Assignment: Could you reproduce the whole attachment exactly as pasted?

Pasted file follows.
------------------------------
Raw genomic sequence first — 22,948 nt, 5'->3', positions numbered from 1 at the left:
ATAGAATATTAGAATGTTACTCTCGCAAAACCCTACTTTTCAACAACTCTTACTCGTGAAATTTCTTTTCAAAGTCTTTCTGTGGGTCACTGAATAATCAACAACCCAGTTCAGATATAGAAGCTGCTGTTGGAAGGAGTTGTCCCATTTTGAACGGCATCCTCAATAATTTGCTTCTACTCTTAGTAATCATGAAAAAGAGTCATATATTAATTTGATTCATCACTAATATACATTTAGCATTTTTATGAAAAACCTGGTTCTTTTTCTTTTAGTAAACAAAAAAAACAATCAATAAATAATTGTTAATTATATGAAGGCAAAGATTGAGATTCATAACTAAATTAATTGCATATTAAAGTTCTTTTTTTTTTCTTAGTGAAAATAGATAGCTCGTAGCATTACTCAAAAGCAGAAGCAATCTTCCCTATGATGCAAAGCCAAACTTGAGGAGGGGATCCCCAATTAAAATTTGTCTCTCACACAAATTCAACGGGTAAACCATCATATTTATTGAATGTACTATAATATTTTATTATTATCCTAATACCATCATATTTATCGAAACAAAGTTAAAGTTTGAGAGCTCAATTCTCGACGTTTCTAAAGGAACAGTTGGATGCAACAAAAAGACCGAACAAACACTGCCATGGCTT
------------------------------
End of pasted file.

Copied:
Raw genomic sequence first — 22,948 nt, 5'->3', positions numbered from 1 at the left:
ATAGAATATTAGAATGTTACTCTCGCAAAACCCTACTTTTCAACAACTCTTACTCGTGAAATTTCTTTTCAAAGTCTTTCTGTGGGTCACTGAATAATCAACAACCCAGTTCAGATATAGAAGCTGCTGTTGGAAGGAGTTGTCCCATTTTGAACGGCATCCTCAATAATTTGCTTCTACTCTTAGTAATCATGAAAAAGAGTCATATATTAATTTGATTCATCACTAATATACATTTAGCATTTTTATGAAAAACCTGGTTCTTTTTCTTTTAGTAAACAAAAAAAACAATCAATAAATAATTGTTAATTATATGAAGGCAAAGATTGAGATTCATAACTAAATTAATTGCATATTAAAGTTCTTTTTTTTTTCTTAGTGAAAATAGATAGCTCGTAGCATTACTCAAAAGCAGAAGCAATCTTCCCTATGATGCAAAGCCAAACTTGAGGAGGGGATCCCCAATTAAAATTTGTCTCTCACACAAATTCAACGGGTAAACCATCATATTTATTGAATGTACTATAATATTTTATTATTATCCTAATACCATCATATTTATCGAAACAAAGTTAAAGTTTGAGAGCTCAATTCTCGACGTTTCTAAAGGAACAGTTGGATGCAACAAAAAGACCGAACAAACACTGCCATGGCTT